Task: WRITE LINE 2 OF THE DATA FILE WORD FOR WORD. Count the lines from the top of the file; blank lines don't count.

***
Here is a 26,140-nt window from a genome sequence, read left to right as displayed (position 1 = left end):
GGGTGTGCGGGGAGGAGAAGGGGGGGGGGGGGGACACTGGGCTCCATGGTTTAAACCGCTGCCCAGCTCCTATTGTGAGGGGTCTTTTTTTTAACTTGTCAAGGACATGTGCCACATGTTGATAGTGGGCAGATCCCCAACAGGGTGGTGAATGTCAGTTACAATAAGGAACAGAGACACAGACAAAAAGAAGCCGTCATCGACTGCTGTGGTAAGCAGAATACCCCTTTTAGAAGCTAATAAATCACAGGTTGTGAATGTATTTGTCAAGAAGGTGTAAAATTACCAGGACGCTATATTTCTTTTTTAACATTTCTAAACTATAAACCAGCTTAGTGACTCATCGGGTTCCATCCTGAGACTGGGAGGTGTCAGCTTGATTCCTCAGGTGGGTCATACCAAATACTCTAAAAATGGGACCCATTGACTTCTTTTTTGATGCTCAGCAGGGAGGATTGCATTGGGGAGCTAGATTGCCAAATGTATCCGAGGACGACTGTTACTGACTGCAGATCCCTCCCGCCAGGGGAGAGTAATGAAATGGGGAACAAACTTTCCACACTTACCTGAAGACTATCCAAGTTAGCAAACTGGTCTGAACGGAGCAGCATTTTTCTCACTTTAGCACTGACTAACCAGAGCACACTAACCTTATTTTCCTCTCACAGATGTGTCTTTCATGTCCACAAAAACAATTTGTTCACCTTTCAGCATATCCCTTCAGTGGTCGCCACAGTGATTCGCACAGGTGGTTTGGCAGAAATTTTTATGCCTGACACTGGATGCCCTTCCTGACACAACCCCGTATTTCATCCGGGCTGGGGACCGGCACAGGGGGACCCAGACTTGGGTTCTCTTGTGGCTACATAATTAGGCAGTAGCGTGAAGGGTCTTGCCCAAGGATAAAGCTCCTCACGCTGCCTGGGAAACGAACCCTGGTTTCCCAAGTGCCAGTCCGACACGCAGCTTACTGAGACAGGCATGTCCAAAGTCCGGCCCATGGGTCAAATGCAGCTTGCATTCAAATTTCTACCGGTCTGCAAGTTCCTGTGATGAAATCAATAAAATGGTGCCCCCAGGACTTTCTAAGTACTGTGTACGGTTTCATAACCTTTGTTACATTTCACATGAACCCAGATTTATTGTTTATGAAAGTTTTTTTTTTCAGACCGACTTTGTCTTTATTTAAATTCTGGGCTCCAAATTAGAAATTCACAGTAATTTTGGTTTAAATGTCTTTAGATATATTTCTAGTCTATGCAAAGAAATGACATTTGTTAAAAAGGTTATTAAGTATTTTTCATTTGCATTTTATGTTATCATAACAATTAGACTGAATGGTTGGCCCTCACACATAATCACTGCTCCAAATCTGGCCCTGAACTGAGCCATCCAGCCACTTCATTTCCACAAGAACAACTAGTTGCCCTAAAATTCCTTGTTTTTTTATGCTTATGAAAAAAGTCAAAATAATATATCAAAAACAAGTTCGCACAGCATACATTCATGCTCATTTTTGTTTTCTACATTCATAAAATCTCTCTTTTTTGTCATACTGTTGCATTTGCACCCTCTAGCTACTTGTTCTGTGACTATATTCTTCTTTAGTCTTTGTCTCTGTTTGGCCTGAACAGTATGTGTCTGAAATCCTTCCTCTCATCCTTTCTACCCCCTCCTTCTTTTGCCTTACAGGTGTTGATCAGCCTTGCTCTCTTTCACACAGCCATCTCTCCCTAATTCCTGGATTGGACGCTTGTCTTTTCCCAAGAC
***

GGGTGTGCGGGGAGGAGAAGGGGGGGGGGGGGGACACTGGGCTCCATGGTTTAAACCGCTGCCCAGCTCCTATTGTGAGGGGTCTTTTTTTTAACTTGTCAAGGACATGTGCCACATGTTGATAGTGGGCAGATCCCCAACAGGGTGGTGAATGTCAGTTACAATAAGGAACAGAGACACAGACAAAAAGAAGCCGTCATCGACTGCTGTGGTAAGCAGAATACCCCTTTTAGAAGCTAATAAATCACAGGTTGTGAATGTATTTGTCAAGAAGGTGTAAAATTACCAGGACGCTATATTTCTTTTTTAACATTTCTAAACTATAAACCAGCTTAGTGACTCATCGGGTTCCATCCTGAGACTGGGAGGTGTCAGCTTGATTCCTCAGGTGGGTCATACCAAATACTCTAAAAATGGGACCCATTGACTTCTTTTTTGATGCTCAGCAGGGAGGATTGCATTGGGGAGCTAGATTGCCAAATGTATCCGAGGACGACTGTTACTGACTGCAGATCCCTCCCGCCAGGGGAGAGTAATGAAATGGGGAACAAACTTTCCACACTTACCTGAAGACTATCCAAGTTAGCAAACTGGTCTGAACGGAGCAGCATTTTTCTCACTTTAGCACTGACTAACCAGAGCACACTAACCTTATTTTCCTCTCACAGATGTGTCTTTCATGTCCACAAAAACAATTTGTTCACCTTTCAGCATATCCCTTCAGTGGTCGCCACAGTGATTCGCACAGGTGGTTTGGCAGAAATTTTTATGCCTGACACTGGATGCCCTTCCTGACACAACCCCGTATTTCATCCGGGCTGGGGACCGGCACAGGGGGACCCAGACTTGGGTTCTCTTGTGGCTACATAATTAGGCAGTAGCGTGAAGGGTCTTGCCCAAGGATAAAGCTCCTCACGCTGCCTGGGAAACGAACCCTGGTTTCCCAAGTGCCAGTCCGACACGCAGCTTACTGAGACAGGCATGTCCAAAGTCCGGCCCATGGGTCAAATGCAGCTTGCATTCAAATTTCTACCGGTCTGCAAGTTCCTGTGATGAAATCAATAAAATGGTGCCCCCAGGACTTTCTAAGTACTGTGTACGGTTTCATAACCTTTGTTACATTTCACATGAACCCAGATTTATTGTTTATGAAAGTTTTTTTTTTCAGACCGACTTTGTCTTTATTTAAATTCTGGGCTCCAAATTAGAAATTCACAGTAATTTTGGTTTAAATGTCTTTAGATATATTTCTAGTCTATGCAAAGAAATGACATTTGTTAAAAAGGTTATTAAGTATTTTTCATTTGCATTTTATGTTATCATAACAATTAGACTGAATGGTTGGCCCTCACACATAATCACTGCTCCAAATCTGGCCCTGAACTGAGCCATCCAGCCACTTCATTTCCACAAGAACAACTAGTTGCCCTAAAATTCCTTGTTTTTTTATGCTTATGAAAAAAGTCAAAATAATATATCAAAAACAAGTTCGCACAGCATACATTCATGCTCATTTTTGTTTTCTACATTCATAAAATCTCTCTTTTTTGTCATACTGTTGCATTTGCACCCTCTAGCTACTTGTTCTGTGACTATATTCTTCTTTAGTCTTTGTCTCTGTTTGGCCTGAACAGTATGTGTCTGAAATCCTTCCTCTCATCCTTTCTACCCCCTCCTTCTTTTGCCTTACAGGTGTTGATCAGCCTTGCTCTCTTTCACACAGCCATCTCTCCCTAATTCCTGGATTGGACGCTTGTCTTTTCCCAAGAC